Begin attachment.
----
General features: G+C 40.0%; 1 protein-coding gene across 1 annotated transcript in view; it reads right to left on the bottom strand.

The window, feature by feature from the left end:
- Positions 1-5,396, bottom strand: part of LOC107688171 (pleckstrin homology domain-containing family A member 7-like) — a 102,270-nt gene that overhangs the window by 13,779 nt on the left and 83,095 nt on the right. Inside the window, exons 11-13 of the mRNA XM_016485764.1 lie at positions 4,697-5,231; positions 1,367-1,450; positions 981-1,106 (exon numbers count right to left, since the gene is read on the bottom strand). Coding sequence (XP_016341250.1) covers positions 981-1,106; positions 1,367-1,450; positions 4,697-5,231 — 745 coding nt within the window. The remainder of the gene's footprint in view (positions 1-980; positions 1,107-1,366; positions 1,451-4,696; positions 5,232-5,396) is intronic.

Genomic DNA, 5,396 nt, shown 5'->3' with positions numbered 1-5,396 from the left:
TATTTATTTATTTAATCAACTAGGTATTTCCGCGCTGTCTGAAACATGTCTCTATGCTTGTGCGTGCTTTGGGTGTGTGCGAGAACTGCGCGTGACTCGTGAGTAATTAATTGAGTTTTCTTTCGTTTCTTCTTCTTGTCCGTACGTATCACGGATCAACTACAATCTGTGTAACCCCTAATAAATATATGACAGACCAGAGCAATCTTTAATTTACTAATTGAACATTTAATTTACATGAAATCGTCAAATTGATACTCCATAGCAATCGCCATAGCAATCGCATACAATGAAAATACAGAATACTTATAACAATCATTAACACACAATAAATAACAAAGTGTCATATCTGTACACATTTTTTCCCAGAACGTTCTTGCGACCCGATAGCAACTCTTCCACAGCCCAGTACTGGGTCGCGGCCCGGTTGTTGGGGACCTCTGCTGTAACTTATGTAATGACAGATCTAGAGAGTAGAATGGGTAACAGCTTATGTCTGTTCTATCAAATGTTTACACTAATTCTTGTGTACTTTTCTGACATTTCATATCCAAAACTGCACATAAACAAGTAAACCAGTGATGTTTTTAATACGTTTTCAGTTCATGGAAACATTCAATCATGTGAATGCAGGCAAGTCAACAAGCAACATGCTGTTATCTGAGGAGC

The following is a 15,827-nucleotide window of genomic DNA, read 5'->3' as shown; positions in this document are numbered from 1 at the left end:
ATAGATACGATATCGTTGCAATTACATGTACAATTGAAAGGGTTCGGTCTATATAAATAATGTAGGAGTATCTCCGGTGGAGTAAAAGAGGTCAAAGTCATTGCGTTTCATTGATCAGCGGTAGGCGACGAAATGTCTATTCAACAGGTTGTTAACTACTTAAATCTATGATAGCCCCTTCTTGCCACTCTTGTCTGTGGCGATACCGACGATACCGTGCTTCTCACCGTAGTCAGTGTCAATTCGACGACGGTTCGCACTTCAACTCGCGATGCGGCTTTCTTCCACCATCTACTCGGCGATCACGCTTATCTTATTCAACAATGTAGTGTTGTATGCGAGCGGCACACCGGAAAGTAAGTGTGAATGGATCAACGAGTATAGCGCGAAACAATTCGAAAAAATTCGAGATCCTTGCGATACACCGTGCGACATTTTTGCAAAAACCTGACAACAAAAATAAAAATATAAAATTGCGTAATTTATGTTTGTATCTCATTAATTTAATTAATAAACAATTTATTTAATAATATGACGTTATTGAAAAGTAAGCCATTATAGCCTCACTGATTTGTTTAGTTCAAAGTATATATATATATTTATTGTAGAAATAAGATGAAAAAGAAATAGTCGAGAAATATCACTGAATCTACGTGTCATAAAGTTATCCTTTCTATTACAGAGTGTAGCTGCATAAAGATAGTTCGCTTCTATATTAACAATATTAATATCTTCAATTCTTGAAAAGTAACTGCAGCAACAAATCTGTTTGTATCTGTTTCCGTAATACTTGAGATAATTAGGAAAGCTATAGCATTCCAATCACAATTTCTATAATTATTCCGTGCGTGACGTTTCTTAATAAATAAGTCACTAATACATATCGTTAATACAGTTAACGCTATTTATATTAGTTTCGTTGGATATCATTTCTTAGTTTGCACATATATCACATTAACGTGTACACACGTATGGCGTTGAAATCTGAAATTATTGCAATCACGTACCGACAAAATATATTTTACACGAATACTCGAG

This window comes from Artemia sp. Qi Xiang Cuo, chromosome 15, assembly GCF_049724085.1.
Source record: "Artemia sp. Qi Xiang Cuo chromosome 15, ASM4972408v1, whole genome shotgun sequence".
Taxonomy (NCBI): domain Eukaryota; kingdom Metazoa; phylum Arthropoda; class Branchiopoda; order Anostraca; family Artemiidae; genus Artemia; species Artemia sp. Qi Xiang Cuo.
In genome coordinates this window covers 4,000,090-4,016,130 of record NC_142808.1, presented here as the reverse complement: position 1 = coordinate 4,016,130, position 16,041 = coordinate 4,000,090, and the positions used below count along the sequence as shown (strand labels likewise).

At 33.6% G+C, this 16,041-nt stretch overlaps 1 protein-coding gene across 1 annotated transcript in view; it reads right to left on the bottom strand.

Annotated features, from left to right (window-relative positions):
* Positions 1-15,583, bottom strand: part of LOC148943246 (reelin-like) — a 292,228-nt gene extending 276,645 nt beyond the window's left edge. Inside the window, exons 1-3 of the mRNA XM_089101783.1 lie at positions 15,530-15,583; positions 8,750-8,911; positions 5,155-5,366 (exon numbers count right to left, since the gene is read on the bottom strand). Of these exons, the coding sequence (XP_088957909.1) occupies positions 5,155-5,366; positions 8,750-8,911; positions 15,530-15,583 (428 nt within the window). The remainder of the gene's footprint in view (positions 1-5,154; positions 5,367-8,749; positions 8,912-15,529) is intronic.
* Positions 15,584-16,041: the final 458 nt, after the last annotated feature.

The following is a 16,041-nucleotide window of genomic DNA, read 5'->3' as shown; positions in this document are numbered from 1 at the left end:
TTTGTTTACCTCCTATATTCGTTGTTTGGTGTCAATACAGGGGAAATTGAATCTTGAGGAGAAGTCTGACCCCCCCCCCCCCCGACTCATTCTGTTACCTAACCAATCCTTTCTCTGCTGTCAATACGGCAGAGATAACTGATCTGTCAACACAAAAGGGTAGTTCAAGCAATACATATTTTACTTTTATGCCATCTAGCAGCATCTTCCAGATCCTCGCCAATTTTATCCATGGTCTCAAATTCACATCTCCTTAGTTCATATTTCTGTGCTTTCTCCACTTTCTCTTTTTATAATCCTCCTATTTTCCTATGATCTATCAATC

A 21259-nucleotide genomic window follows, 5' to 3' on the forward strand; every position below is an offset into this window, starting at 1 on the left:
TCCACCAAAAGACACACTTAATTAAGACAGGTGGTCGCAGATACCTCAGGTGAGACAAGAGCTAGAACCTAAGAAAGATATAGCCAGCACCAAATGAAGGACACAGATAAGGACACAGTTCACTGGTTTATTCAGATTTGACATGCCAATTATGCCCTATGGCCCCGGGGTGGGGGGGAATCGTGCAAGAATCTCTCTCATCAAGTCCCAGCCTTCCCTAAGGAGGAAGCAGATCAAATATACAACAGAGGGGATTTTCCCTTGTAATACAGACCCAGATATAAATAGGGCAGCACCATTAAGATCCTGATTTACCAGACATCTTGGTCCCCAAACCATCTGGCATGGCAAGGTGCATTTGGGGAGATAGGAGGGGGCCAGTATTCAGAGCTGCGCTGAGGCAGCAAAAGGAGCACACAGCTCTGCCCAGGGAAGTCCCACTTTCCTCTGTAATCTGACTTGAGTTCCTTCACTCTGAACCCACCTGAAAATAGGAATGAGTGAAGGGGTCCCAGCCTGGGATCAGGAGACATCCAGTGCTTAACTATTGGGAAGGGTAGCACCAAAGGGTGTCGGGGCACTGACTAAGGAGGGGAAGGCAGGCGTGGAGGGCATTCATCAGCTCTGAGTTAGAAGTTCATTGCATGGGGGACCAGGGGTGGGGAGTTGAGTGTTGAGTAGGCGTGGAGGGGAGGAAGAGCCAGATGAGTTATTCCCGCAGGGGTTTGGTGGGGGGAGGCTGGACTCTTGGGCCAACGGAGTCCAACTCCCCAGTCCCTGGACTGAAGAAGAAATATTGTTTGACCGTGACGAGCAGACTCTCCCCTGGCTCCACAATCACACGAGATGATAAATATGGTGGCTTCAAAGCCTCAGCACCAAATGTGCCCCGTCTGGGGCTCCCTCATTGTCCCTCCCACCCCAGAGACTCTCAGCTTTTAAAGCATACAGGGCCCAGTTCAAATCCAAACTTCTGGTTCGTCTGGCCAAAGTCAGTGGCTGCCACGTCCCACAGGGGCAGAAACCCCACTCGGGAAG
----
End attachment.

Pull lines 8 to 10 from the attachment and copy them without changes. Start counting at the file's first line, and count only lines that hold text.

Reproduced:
This window comes from Artemia sp. Qi Xiang Cuo, chromosome 15, assembly GCF_049724085.1.
Source record: "Artemia sp. Qi Xiang Cuo chromosome 15, ASM4972408v1, whole genome shotgun sequence".
Taxonomy (NCBI): domain Eukaryota; kingdom Metazoa; phylum Arthropoda; class Branchiopoda; order Anostraca; family Artemiidae; genus Artemia; species Artemia sp. Qi Xiang Cuo.